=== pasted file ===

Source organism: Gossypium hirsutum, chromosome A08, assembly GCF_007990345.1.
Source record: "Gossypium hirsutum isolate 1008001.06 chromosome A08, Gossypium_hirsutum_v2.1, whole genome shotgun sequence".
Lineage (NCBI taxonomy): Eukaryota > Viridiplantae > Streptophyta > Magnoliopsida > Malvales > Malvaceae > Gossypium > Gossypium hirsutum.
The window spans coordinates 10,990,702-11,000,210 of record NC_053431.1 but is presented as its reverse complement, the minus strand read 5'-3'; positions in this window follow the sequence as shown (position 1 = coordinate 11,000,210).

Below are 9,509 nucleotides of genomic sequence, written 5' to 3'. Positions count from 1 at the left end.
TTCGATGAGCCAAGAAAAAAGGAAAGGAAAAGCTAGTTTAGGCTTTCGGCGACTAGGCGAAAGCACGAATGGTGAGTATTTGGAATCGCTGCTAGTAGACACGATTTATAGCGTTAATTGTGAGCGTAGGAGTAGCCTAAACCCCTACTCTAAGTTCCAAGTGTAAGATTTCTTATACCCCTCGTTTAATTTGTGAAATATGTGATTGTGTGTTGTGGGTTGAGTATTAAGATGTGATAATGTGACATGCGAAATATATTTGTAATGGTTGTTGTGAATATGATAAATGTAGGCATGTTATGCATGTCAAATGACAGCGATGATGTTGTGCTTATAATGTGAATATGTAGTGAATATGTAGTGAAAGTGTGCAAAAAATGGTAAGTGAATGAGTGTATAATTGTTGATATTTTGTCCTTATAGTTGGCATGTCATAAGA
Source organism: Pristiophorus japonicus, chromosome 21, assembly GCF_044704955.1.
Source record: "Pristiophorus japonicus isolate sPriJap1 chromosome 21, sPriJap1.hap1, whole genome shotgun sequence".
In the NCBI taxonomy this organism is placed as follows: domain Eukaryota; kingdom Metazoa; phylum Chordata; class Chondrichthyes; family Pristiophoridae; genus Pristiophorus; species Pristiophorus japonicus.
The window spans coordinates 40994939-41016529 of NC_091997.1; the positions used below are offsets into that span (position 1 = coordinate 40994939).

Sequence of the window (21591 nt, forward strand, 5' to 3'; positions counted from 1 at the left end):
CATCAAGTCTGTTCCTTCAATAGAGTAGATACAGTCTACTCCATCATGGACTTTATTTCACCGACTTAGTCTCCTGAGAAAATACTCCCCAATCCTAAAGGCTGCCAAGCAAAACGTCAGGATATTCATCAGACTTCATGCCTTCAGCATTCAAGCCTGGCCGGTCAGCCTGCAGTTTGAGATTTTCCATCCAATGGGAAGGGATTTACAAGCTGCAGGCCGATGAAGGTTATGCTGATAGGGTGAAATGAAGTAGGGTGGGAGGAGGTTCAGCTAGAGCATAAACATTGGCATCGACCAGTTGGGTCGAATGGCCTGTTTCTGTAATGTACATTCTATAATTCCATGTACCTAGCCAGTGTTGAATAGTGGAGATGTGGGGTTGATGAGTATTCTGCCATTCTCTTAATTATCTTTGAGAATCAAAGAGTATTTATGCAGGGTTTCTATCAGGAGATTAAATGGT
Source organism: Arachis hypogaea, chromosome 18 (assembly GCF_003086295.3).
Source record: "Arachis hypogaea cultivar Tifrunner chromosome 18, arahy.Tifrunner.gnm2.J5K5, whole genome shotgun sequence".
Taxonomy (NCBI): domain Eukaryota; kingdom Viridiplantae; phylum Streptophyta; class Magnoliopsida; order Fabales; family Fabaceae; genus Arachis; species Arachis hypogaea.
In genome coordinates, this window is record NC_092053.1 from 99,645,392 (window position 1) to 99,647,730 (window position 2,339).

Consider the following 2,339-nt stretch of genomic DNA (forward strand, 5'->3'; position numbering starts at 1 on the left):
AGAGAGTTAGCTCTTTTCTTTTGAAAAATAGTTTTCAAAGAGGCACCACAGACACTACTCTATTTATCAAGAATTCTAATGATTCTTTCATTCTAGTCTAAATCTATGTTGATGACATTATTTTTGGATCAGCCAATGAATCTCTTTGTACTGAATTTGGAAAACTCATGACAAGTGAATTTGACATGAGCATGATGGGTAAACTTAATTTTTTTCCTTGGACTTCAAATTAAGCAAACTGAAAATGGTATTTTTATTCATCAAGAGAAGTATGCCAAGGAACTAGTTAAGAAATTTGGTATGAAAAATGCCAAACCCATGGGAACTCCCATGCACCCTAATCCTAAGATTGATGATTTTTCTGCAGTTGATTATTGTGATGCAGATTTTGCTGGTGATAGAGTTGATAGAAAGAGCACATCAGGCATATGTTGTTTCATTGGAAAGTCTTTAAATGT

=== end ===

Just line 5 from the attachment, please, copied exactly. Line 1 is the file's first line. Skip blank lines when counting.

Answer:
Below are 9,509 nucleotides of genomic sequence, written 5' to 3'. Positions count from 1 at the left end.